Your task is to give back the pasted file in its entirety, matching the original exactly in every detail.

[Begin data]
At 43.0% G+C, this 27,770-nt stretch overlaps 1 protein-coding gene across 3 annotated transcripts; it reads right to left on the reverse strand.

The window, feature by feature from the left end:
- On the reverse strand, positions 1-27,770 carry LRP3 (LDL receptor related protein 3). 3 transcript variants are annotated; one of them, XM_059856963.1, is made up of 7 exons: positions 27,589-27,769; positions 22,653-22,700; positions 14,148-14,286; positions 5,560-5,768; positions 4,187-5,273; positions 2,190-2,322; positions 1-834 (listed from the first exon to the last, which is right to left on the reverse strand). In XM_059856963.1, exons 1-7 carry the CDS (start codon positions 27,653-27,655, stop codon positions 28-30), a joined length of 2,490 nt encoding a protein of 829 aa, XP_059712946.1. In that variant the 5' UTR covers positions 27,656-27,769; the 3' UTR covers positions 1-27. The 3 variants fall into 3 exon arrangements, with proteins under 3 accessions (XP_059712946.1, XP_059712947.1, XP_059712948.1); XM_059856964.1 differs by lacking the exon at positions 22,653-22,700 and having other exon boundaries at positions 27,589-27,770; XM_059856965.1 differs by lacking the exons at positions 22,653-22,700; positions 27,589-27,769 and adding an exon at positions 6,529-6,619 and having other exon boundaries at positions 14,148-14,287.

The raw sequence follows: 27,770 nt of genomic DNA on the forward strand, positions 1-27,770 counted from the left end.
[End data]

At 43.0% G+C, this 27,770-nt stretch overlaps 1 protein-coding gene across 3 annotated transcripts; it reads right to left on the reverse strand.

The window, feature by feature from the left end:
- On the reverse strand, positions 1-27,770 carry LRP3 (LDL receptor related protein 3). 3 transcript variants are annotated; one of them, XM_059856963.1, is made up of 7 exons: positions 27,589-27,769; positions 22,653-22,700; positions 14,148-14,286; positions 5,560-5,768; positions 4,187-5,273; positions 2,190-2,322; positions 1-834 (listed from the first exon to the last, which is right to left on the reverse strand). In XM_059856963.1, exons 1-7 carry the CDS (start codon positions 27,653-27,655, stop codon positions 28-30), a joined length of 2,490 nt encoding a protein of 829 aa, XP_059712946.1. In that variant the 5' UTR covers positions 27,656-27,769; the 3' UTR covers positions 1-27. The 3 variants fall into 3 exon arrangements, with proteins under 3 accessions (XP_059712946.1, XP_059712947.1, XP_059712948.1); XM_059856964.1 differs by lacking the exon at positions 22,653-22,700 and having other exon boundaries at positions 27,589-27,770; XM_059856965.1 differs by lacking the exons at positions 22,653-22,700; positions 27,589-27,769 and adding an exon at positions 6,529-6,619 and having other exon boundaries at positions 14,148-14,287.

The raw sequence follows: 27,770 nt of genomic DNA on the forward strand, positions 1-27,770 counted from the left end.